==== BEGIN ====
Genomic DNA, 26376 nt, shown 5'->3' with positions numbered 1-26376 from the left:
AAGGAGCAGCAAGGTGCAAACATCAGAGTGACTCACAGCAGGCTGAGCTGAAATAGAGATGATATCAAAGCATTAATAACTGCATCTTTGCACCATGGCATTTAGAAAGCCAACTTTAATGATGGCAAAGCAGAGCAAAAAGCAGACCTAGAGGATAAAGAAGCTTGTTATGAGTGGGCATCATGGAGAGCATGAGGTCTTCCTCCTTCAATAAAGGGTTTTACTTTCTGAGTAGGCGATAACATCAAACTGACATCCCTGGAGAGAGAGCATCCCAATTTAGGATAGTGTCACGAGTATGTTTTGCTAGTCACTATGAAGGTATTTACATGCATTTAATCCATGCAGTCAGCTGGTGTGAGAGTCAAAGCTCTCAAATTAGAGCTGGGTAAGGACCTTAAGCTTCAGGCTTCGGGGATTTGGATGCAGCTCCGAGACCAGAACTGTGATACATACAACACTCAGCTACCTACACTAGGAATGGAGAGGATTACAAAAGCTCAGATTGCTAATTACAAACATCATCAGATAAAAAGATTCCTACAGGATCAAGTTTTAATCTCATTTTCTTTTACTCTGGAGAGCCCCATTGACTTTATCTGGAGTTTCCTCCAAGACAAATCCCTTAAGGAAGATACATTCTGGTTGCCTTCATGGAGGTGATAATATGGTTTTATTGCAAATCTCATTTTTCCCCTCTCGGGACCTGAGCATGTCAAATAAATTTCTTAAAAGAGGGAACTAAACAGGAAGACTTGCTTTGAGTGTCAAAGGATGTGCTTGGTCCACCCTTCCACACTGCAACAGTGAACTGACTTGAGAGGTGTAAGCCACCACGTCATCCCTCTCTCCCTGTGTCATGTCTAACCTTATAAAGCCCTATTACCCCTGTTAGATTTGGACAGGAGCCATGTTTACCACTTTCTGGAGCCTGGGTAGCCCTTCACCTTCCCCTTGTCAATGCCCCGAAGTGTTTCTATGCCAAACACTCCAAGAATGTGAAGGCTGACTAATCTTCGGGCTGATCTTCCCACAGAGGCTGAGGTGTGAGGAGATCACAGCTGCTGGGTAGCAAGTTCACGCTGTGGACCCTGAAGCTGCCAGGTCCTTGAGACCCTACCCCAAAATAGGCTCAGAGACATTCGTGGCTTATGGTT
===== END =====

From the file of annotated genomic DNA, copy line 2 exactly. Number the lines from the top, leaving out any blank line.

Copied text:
AAGGAGCAGCAAGGTGCAAACATCAGAGTGACTCACAGCAGGCTGAGCTGAAATAGAGATGATATCAAAGCATTAATAACTGCATCTTTGCACCATGGCATTTAGAAAGCCAACTTTAATGATGGCAAAGCAGAGCAAAAAGCAGACCTAGAGGATAAAGAAGCTTGTTATGAGTGGGCATCATGGAGAGCATGAGGTCTTCCTCCTTCAATAAAGGGTTTTACTTTCTGAGTAGGCGATAACATCAAACTGACATCCCTGGAGAGAGAGCATCCCAATTTAGGATAGTGTCACGAGTATGTTTTGCTAGTCACTATGAAGGTATTTACATGCATTTAATCCATGCAGTCAGCTGGTGTGAGAGTCAAAGCTCTCAAATTAGAGCTGGGTAAGGACCTTAAGCTTCAGGCTTCGGGGATTTGGATGCAGCTCCGAGACCAGAACTGTGATACATACAACACTCAGCTACCTACACTAGGAATGGAGAGGATTACAAAAGCTCAGATTGCTAATTACAAACATCATCAGATAAAAAGATTCCTACAGGATCAAGTTTTAATCTCATTTTCTTTTACTCTGGAGAGCCCCATTGACTTTATCTGGAGTTTCCTCCAAGACAAATCCCTTAAGGAAGATACATTCTGGTTGCCTTCATGGAGGTGATAATATGGTTTTATTGCAAATCTCATTTTTCCCCTCTCGGGACCTGAGCATGTCAAATAAATTTCTTAAAAGAGGGAACTAAACAGGAAGACTTGCTTTGAGTGTCAAAGGATGTGCTTGGTCCACCCTTCCACACTGCAACAGTGAACTGACTTGAGAGGTGTAAGCCACCACGTCATCCCTCTCTCCCTGTGTCATGTCTAACCTTATAAAGCCCTATTACCCCTGTTAGATTTGGACAGGAGCCATGTTTACCACTTTCTGGAGCCTGGGTAGCCCTTCACCTTCCCCTTGTCAATGCCCCGAAGTGTTTCTATGCCAAACACTCCAAGAATGTGAAGGCTGACTAATCTTCGGGCTGATCTTCCCACAGAGGCTGAGGTGTGAGGAGATCACAGCTGCTGGGTAGCAAGTTCACGCTGTGGACCCTGAAGCTGCCAGGTCCTTGAGACCCTACCCCAAAATAGGCTCAGAGACATTCGTGGCTTATGGTT